Frase's data indicate that the manner in which wood ashes are used in gardens should be based on the kinds of ashes available and on the pH of the soil.
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The Seasons of the Garden column shares seasonal gardening information and tips with MOTHER EARTH NEWS readers, including wood ashes for plant nutrition, deterring Christmas tree thieves from the garden and an organic deer repellent.
Wood Ashes in the Garden
It has long been thought that wood ashes are a good source
of potassium for plant nutrition, but recent research has
shown that you should use a great deal of caution
in adding them to your garden.
Charles Frase, of Tennessee Technological University,
analyzed ashes from seven tree species for potassium,
phosphorus, calcium, magnesium, and sodium; he also
estimated the extent to which the ashes could raise soil
pH. His results show that ashes of various tree species can
differ widely in their mineral content.
For example, shagbark hickory (Carya ovata) and
white oak (Quercus alba) ashes have much less
potassium (K) and phosphorus (P) than does hemlock (Tsuga canadensis ), while ashes of white
ash (Fraxinus americana) and silver maple
(Acer saccharinum) have intermediate levels of K
and P. On the other hand, the shagbark hickory and white
oak ashes have the same liming potential—pound for
pound—as high-quality ground limestone!
Frase's data indicate that the manner in which wood ashes
are used in gardens should be based on the kinds of
ashes available and on the pH of the soil. Although
detailed information about the mineral composition of most
tree species is not available, some tentative
generalizations can be made.
It appears that slow-growing, dense hardwoods yield ashes
that are best used as liming materials. Based on Frase's
research, such ashes can be expected to contain about 2% K,
0.3% P, and 30% calcium (Ca). Their soil-neutralizing value
relative to pure calcite (NV/CaC03 ) should approximate
Fast-growing, low-density hardwoods yield ashes that are
typically balanced in their levels of calcium relative to
their levels of potassium and phosphorus: They contain
about 4% K, 1% P, and 20-25% Ca, and have a liming
equivalent of 85% NV/CaC03. These ashes can thus be used
as liming or fertilizing materials for soils with
low or near-neutral pH.
Softwoods are likely to yield ashes with low levels of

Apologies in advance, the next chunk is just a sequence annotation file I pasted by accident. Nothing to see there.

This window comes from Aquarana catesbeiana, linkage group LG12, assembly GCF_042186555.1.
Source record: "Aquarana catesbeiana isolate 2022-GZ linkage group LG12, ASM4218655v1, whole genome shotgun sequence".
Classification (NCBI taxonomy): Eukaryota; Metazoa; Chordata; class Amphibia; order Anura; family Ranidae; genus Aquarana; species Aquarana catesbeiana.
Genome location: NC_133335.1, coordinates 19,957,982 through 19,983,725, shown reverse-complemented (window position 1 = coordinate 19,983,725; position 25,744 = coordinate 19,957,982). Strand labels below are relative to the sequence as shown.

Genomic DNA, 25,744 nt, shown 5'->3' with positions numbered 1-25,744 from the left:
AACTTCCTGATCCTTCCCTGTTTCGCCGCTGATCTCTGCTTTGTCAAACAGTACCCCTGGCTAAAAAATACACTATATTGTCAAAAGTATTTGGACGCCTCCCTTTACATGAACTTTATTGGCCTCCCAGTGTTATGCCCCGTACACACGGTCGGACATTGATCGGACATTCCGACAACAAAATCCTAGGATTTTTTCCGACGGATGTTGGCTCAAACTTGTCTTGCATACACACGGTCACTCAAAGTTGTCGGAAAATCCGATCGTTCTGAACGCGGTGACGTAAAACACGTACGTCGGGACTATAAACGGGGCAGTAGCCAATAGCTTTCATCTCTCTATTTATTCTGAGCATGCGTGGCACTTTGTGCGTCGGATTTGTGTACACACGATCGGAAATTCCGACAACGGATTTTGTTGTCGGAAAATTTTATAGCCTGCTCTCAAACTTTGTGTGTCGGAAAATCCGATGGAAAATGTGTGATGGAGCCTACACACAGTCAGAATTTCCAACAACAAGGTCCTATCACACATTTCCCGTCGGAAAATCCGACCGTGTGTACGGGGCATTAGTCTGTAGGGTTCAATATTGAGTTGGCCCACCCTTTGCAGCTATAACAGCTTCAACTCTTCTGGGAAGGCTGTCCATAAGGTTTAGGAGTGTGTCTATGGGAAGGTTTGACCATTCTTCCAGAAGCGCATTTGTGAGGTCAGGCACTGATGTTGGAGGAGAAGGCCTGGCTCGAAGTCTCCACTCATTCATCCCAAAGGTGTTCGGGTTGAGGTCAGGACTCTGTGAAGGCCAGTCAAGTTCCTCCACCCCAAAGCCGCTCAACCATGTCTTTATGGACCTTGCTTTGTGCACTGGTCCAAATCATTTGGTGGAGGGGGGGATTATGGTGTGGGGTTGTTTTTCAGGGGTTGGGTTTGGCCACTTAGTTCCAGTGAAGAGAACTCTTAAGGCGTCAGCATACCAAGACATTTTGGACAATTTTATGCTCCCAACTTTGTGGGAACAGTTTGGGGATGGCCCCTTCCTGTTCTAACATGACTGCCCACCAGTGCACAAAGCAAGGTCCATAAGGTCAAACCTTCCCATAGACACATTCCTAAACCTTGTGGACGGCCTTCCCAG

calcium and high levels of potassium and phosphorus: about
5-10% K, 1-2% P, 17% Ca, and 60-70% NV/CaC03. These ashes
are best used as fertilizing materials only and present
little risk of raising soil pH excessively.
Two other considerations: Gardeners in arid regions should
watch out for the sodium level of wood ashes, to avoid
contributing to soil salinity. Sodium content ranges from
about 0.3% in slow-growing hardwood ashes to about 1.5% in
softwood ashes. In addition, research at the University of
Rhode Island has shown that large applications of wood
ashes can result in high concentrations of the toxic heavy
metal cadmium in certain garden crops. Wood ashes contain
lead, copper, and zinc as well as cadmium, but
none of these heavy metals appear to be taken up
by plants if the soil pH is between 6.0 and 7.0.
Thus, the most important consideration in applying wood
ashes to garden soil is to avoid putting on too
much. (The Rhode Island researchers recommend no more
than 20 pounds of wood ashes per 1,000 square feet of
garden area annually.) Large applications can lead to soil
alkalinity and plant accumulation of heavy metals. The key
to safe use is annual monitoring of soil pH-keep it between
6.0 and 7.0!
Seasonal Gardening Research Briefs
Thwart Christmas tree thieves with "ugly mix." Sad but
true, each holiday season brings out the Christmas tree
"rustlers"—and any landscaped area that includes
evergreens is at risk. In fact, Cornell Plantations in
Ithaca, New York, had trees worth up to $3,000 each cut
down and carted away by midnight entrepreneurs . . . until
an employee invented a way to make evergreens so ugly
(temporarily, of course) that nobody would want to
steal them! To make your own batch of "ugly mix," stir
together 20 ounces of hydrated lime (from a building supply
store) and 4 ounces of Wilt-Pruf anti-transpirant
(available at garden stores) in a nonmetallic bowl. Slowly
fold and stir that into two gallons of room-temperature
water in an aluminum pan. Mix in two bottles of
pink food coloring . . . and spray the dye onto
your trees with a garden sprayer. Do this during dry
weather; rain gradually washes the coating away.
Fumes from fresh-cut wood can harm houseplants! Growers of
houseplants belonging to the family Gesneriaceae, including
the "true" gloxinia (Sinningia species),
Gloxinia perennis, and Drymonia species,
report yellowed leaves and defoliation within a week of
stacking freshly cut oak firewood in the same room with the
plants. To be safe, watch for symptoms on any
plants close to your firewood.
Deer problems? Use soap! If you live in an area with
abundant deer (as we do!), your orchard is probably a
favorite winter browsing spot. A good fence is a sure,
expensive cure for the problem, but we've found a
cheaper organic deer repellent remedy. Hang pieces of deodorant soap (plain soap
doesn't work—the deer actually eat some kinds!) in
the trees. We use one piece for small trees, and four or
more pieces for large ones. The result? Over the past two
years, we've had no deer browsing on
Green up stored cabbages. A Canadian agricultural
researcher exposed stored cabbage to light for a week at
50 degrees Fahrenheit. Afterward, the heads looked greener, and vitamin
C in the outer leaves was increased nearly tenfold!
EDITOR'S NOTE: Greg and Pat Williams raise most of their own food on a small farm and publish HortIdeas, a fine newsletter on gardening research and products (available for $10 a year from G. & P. Williams, Gravel Switch, KY).